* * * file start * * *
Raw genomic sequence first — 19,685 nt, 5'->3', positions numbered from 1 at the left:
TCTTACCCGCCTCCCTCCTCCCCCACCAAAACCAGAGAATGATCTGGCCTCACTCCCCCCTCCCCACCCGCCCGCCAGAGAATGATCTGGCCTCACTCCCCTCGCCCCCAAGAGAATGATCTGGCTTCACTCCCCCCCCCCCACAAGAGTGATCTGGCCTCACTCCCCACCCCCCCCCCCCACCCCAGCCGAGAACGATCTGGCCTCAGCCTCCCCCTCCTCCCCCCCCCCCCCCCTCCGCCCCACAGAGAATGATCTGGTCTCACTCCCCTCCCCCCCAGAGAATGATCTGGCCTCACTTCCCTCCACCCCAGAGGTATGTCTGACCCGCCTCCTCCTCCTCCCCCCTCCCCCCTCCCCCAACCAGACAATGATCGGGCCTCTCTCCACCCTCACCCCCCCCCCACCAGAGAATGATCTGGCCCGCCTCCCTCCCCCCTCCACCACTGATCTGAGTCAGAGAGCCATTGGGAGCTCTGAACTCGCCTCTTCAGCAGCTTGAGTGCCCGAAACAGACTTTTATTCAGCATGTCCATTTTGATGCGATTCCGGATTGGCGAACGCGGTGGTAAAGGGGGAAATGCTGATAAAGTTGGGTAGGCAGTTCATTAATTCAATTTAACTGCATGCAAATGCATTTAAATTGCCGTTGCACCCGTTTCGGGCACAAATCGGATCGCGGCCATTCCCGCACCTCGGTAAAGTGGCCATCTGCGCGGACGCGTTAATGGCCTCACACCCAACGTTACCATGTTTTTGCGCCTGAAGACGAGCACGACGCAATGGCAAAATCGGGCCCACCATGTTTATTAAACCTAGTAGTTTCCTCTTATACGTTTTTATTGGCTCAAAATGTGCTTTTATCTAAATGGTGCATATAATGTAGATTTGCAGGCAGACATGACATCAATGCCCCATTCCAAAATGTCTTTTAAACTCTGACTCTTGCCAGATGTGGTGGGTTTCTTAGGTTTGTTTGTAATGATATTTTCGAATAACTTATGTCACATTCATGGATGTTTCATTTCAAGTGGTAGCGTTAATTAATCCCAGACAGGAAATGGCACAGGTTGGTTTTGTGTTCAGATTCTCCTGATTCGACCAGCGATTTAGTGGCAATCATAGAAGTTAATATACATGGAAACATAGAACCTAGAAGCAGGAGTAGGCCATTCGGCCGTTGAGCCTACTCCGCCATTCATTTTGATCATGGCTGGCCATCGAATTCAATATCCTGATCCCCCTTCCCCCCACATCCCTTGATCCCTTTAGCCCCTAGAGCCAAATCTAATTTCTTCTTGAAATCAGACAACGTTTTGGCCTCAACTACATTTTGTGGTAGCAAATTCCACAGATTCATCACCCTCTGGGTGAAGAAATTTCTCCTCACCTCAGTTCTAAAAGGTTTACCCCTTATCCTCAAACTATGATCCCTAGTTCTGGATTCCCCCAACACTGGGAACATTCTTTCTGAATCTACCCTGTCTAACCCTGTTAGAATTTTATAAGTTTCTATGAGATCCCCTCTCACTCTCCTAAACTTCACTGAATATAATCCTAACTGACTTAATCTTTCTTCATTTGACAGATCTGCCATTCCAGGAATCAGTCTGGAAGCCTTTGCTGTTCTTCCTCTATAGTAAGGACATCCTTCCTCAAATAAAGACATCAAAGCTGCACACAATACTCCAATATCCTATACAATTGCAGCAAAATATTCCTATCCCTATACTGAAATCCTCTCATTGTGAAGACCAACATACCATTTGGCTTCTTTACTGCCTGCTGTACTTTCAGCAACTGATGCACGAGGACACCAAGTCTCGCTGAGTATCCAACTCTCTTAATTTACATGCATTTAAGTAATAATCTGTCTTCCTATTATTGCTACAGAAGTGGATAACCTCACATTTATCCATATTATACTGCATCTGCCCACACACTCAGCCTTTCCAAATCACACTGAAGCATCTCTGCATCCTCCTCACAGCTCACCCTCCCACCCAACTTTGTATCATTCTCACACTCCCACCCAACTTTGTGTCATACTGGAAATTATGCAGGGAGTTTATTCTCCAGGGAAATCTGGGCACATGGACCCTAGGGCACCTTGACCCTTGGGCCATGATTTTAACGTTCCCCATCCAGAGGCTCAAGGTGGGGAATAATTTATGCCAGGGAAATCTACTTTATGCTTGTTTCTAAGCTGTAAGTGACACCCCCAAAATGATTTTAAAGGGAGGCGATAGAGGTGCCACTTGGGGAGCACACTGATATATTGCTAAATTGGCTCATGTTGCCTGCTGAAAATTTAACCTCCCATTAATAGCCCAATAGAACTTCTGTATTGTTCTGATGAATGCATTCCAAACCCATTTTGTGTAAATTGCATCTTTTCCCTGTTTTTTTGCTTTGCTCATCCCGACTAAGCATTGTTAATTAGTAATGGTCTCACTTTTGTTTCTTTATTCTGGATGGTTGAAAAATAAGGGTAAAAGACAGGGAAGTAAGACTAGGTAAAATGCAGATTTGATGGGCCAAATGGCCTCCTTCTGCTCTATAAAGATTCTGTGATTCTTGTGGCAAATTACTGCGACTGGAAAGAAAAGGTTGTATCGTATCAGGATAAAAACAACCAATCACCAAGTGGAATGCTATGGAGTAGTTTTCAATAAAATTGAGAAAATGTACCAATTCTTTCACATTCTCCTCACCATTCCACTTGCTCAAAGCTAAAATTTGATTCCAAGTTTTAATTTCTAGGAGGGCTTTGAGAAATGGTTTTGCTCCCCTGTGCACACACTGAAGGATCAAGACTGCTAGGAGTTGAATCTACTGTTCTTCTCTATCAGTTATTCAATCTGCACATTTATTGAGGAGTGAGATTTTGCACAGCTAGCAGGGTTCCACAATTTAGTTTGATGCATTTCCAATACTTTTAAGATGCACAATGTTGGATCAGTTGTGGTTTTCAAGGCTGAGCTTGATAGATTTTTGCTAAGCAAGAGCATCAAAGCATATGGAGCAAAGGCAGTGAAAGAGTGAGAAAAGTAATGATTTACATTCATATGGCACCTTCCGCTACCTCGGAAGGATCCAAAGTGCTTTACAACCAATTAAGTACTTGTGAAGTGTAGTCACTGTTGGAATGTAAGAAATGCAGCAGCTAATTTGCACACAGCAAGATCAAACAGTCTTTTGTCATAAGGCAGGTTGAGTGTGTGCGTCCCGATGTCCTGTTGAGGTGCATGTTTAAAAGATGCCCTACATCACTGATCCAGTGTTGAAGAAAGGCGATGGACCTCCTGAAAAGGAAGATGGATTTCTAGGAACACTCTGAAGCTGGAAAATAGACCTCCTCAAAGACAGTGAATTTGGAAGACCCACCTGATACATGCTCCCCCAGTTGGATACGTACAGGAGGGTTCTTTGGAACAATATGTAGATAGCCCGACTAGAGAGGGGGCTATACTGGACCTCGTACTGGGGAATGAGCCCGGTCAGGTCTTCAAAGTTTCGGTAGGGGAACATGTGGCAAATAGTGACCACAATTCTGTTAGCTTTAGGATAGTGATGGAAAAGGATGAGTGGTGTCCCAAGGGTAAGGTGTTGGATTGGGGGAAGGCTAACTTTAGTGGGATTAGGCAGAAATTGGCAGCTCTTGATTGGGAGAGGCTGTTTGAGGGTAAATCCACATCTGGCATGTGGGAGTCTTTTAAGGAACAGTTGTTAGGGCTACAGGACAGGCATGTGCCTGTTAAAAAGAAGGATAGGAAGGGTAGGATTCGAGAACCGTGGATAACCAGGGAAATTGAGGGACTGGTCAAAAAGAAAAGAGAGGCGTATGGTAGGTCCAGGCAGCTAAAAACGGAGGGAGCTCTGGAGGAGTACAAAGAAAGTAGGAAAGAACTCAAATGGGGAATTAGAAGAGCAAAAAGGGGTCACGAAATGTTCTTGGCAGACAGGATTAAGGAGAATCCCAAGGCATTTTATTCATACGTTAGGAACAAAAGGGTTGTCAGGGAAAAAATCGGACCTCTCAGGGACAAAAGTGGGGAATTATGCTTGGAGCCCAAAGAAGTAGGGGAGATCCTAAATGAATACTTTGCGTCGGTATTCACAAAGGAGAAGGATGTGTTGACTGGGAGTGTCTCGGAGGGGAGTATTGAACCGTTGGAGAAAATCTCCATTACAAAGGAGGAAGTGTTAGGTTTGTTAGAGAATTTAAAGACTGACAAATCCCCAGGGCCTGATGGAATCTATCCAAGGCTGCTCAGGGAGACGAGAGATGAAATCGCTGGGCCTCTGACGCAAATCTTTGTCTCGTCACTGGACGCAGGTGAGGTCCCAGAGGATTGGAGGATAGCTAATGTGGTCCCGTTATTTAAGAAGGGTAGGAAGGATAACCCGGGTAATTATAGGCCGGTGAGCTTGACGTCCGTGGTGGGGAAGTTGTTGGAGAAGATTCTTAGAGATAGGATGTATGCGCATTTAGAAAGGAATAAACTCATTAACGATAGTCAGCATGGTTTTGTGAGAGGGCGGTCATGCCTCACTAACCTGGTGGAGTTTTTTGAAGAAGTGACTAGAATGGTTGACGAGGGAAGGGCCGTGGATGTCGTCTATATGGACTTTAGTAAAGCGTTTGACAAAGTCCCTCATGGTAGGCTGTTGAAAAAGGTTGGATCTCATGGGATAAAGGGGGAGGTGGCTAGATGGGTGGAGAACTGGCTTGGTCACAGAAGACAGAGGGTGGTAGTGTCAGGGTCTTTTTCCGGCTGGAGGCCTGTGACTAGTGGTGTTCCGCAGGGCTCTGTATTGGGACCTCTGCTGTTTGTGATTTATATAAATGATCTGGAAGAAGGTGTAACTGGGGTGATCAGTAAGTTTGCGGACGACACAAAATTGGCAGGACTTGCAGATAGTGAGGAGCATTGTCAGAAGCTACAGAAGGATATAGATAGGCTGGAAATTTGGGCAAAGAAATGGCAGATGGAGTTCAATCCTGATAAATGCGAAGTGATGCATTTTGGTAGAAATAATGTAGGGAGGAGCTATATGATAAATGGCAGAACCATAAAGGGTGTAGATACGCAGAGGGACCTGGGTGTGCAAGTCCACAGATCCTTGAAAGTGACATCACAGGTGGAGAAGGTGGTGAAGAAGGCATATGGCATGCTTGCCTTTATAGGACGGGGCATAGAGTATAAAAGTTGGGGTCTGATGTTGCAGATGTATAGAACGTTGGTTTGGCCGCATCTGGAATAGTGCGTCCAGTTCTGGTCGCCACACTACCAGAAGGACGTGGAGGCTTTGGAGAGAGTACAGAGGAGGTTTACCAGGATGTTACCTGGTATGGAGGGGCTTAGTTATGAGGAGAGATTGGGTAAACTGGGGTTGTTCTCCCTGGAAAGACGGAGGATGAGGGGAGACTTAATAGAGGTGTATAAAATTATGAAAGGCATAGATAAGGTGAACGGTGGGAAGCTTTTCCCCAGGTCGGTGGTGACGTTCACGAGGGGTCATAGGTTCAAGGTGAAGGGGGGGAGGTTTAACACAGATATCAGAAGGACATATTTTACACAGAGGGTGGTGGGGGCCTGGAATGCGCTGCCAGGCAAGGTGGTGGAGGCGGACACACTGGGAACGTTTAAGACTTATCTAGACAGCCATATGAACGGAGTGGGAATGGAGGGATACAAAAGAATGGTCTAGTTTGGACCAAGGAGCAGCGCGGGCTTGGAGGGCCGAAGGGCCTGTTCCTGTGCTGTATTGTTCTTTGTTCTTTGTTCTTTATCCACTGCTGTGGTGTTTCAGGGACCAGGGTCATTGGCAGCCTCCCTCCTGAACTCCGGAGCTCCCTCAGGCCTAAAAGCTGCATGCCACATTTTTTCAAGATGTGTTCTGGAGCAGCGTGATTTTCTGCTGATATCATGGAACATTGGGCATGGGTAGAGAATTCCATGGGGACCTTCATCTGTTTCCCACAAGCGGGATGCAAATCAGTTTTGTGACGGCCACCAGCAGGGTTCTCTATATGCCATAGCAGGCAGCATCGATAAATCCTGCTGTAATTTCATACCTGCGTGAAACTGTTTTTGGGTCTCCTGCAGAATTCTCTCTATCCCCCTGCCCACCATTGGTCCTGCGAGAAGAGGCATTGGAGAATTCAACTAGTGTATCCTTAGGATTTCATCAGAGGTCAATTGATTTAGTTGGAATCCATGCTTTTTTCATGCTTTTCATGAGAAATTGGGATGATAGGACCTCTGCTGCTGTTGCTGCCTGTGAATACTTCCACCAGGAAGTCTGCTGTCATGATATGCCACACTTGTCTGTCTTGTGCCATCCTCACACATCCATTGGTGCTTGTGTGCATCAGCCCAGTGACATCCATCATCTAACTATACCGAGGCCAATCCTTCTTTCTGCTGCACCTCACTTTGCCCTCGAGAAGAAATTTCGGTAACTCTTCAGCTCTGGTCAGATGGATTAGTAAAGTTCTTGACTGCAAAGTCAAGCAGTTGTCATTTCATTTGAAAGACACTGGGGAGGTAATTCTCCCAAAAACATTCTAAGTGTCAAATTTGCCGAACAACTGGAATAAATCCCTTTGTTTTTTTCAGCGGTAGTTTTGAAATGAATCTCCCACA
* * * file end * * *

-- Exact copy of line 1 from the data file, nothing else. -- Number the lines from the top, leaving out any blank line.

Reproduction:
Raw genomic sequence first — 19,685 nt, 5'->3', positions numbered from 1 at the left: